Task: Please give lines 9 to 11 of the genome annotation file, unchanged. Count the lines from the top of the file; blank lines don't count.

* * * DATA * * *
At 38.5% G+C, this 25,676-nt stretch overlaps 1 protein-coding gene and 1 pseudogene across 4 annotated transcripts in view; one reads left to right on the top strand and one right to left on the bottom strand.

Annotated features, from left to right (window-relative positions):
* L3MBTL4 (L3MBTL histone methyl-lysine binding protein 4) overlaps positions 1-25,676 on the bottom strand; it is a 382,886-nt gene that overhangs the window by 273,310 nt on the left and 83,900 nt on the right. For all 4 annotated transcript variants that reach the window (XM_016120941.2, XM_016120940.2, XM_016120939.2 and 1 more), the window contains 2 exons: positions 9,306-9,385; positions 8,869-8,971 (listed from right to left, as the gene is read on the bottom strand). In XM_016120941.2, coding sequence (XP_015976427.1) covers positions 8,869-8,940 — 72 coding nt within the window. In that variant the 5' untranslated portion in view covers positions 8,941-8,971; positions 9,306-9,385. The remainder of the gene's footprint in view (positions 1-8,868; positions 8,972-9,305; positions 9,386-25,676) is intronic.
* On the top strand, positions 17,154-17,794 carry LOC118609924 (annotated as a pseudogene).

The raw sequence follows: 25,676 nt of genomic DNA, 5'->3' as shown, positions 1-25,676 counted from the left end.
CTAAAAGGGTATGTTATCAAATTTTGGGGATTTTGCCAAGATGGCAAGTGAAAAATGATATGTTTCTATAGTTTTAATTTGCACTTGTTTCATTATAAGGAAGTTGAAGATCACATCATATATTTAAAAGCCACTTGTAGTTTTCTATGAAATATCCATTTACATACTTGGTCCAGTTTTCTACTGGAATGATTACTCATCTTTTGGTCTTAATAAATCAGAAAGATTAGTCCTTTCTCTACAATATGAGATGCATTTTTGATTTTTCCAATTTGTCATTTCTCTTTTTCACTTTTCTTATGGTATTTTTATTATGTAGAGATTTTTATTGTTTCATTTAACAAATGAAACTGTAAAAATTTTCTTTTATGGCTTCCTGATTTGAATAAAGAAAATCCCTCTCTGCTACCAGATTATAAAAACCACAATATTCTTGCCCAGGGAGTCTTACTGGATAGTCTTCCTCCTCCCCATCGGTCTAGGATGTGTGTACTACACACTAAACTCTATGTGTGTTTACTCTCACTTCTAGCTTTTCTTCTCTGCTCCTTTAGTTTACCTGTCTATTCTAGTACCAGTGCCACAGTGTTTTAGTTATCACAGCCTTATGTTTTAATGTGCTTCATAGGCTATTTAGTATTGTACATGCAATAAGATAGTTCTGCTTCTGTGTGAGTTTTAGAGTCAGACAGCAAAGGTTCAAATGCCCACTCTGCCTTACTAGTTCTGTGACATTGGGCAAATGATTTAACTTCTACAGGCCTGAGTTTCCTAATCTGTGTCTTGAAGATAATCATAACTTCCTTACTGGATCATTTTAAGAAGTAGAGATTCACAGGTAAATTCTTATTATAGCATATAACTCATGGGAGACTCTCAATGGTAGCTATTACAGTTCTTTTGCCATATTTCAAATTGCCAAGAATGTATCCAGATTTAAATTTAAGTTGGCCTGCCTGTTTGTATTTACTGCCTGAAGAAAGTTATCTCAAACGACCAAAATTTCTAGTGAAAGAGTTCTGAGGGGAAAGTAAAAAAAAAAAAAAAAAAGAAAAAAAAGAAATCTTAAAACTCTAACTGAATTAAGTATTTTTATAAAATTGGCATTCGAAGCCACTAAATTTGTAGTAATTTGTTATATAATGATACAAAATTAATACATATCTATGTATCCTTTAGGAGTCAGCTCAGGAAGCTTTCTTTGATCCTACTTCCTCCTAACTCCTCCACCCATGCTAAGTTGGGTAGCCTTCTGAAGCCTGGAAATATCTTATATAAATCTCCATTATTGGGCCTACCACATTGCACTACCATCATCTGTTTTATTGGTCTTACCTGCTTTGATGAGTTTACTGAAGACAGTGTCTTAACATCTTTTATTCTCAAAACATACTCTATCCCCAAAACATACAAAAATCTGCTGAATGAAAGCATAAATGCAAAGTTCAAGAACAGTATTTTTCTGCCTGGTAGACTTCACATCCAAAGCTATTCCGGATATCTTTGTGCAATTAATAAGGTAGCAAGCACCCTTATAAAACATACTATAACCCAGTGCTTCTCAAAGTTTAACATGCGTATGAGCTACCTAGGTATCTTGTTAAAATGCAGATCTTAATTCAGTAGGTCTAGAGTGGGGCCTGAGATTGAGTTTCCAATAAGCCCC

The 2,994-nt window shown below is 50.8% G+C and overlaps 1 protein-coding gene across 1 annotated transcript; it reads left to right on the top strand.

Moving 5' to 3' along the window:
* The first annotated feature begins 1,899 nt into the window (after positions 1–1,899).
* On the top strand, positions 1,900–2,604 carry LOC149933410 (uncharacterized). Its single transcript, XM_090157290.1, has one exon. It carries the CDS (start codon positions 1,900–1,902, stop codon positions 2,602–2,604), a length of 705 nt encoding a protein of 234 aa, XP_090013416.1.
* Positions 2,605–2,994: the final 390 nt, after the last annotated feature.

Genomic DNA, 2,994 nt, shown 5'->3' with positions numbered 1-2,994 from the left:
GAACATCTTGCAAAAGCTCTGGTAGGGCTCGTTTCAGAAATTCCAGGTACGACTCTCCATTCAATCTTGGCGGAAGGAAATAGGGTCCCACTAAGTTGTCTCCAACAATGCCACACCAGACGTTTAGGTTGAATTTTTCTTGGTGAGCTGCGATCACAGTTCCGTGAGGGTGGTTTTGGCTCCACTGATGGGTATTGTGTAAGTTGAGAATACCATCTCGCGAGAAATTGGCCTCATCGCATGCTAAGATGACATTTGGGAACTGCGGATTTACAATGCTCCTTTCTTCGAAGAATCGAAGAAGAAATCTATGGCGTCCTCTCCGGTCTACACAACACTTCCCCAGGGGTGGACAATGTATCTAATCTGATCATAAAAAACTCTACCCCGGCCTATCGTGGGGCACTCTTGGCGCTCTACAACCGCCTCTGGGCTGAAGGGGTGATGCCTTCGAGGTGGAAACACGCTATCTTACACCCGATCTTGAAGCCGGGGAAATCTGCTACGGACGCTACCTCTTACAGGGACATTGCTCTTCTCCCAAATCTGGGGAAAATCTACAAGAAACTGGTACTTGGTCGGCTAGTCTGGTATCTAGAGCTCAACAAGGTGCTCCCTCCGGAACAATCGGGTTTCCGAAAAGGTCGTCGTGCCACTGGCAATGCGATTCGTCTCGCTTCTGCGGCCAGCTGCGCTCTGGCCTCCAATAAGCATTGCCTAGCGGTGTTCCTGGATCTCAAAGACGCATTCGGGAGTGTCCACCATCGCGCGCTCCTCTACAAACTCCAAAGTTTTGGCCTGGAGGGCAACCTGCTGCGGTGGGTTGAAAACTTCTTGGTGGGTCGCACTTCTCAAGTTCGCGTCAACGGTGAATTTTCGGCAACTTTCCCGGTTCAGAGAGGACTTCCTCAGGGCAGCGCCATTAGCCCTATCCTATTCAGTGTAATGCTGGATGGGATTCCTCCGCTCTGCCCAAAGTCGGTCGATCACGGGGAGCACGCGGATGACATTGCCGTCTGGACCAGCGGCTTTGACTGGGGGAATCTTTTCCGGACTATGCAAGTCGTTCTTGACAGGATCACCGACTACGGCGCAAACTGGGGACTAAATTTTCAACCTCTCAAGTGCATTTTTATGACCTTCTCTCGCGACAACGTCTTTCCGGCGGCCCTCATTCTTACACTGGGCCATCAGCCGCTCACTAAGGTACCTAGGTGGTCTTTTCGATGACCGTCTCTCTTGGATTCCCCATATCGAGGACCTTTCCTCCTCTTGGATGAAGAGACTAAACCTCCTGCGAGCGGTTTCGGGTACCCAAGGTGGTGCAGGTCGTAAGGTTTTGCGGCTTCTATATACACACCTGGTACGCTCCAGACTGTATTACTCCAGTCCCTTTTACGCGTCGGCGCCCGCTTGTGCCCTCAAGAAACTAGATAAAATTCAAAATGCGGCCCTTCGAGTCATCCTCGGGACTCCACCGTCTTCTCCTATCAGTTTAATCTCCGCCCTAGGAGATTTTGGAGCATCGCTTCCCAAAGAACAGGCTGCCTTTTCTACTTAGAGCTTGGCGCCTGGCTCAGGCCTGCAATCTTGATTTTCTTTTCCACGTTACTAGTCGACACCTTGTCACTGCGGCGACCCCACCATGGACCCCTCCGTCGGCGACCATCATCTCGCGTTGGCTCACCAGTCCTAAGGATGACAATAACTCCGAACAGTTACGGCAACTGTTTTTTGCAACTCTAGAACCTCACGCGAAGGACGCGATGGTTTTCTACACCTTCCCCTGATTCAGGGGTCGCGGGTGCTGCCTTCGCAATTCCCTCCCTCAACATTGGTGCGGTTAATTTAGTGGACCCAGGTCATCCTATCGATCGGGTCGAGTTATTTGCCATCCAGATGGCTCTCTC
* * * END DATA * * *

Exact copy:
* The first annotated feature begins 1,899 nt into the window (after positions 1–1,899).
* On the top strand, positions 1,900–2,604 carry LOC149933410 (uncharacterized). Its single transcript, XM_090157290.1, has one exon. It carries the CDS (start codon positions 1,900–1,902, stop codon positions 2,602–2,604), a length of 705 nt encoding a protein of 234 aa, XP_090013416.1.
* Positions 2,605–2,994: the final 390 nt, after the last annotated feature.